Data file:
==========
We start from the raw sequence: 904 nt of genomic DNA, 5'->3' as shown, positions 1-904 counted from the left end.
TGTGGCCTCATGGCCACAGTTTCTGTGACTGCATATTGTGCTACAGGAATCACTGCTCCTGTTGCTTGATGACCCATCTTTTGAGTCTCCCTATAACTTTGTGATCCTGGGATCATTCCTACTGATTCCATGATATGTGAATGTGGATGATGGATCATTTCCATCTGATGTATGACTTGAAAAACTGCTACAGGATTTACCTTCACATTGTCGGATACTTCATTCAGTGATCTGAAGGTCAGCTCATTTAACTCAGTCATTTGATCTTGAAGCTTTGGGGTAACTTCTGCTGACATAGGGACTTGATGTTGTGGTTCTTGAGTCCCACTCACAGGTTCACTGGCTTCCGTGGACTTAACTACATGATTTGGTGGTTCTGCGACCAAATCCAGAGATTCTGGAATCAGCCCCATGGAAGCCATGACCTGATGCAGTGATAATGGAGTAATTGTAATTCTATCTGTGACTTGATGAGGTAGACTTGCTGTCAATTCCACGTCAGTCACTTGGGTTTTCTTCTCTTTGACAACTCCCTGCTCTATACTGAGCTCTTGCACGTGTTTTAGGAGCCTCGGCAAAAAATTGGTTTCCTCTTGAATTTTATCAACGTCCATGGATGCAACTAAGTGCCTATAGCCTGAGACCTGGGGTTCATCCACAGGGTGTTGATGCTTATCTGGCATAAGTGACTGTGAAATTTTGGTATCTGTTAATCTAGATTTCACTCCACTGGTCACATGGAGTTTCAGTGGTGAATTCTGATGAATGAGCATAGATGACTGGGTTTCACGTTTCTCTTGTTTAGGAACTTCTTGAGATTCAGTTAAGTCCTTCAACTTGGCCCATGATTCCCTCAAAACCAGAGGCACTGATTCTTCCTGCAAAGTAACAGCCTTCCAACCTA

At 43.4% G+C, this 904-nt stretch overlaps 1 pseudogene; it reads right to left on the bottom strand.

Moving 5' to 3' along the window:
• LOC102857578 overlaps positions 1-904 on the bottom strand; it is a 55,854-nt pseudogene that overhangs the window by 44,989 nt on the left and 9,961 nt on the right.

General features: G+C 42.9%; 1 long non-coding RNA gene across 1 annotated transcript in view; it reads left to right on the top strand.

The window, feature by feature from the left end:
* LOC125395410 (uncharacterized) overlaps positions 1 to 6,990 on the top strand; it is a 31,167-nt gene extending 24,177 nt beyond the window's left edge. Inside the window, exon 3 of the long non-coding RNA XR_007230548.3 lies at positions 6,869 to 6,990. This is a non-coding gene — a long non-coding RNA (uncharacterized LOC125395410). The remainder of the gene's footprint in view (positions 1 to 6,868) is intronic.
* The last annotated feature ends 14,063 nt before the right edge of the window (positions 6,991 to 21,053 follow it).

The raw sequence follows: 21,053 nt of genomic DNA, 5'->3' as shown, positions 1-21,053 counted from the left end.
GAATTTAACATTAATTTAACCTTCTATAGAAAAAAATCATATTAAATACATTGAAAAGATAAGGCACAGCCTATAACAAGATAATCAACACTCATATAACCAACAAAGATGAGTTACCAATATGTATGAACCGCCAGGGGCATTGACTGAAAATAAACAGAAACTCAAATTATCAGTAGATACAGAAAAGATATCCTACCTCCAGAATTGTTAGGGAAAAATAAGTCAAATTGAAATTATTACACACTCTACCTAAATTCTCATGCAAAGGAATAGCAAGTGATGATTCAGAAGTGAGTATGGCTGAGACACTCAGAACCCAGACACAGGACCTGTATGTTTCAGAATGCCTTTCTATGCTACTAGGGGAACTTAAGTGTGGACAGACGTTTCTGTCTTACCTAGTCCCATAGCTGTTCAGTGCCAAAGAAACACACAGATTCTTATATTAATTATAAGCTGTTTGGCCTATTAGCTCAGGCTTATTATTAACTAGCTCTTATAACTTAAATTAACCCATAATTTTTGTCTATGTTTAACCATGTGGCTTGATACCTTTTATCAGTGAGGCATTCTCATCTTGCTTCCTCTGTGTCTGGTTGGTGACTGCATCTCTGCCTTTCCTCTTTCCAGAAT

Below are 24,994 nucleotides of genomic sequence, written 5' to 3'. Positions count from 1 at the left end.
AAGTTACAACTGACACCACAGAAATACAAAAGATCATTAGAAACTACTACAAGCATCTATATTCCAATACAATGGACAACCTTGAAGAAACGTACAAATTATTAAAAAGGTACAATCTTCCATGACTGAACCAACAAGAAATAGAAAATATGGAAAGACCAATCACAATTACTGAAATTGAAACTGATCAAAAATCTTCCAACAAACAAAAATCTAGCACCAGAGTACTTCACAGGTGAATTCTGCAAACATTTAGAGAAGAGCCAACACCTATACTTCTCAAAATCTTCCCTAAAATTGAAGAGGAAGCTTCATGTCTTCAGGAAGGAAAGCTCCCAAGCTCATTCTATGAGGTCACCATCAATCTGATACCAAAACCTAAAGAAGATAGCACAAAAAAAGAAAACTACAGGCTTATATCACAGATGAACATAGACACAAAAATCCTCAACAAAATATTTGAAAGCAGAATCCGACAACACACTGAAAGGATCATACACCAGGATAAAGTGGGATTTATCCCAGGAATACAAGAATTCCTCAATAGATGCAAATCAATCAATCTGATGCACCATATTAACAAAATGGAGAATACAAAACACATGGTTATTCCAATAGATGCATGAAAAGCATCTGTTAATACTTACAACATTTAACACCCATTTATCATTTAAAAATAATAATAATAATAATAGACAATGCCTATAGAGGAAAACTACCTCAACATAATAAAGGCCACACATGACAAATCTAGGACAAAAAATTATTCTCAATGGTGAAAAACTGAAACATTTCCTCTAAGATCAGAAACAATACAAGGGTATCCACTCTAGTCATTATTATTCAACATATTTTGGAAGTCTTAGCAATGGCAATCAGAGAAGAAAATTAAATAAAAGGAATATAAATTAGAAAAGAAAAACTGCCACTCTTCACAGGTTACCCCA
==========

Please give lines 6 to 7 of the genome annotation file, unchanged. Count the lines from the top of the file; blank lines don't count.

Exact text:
General features: G+C 42.9%; 1 long non-coding RNA gene across 1 annotated transcript in view; it reads left to right on the top strand.

The window, feature by feature from the left end: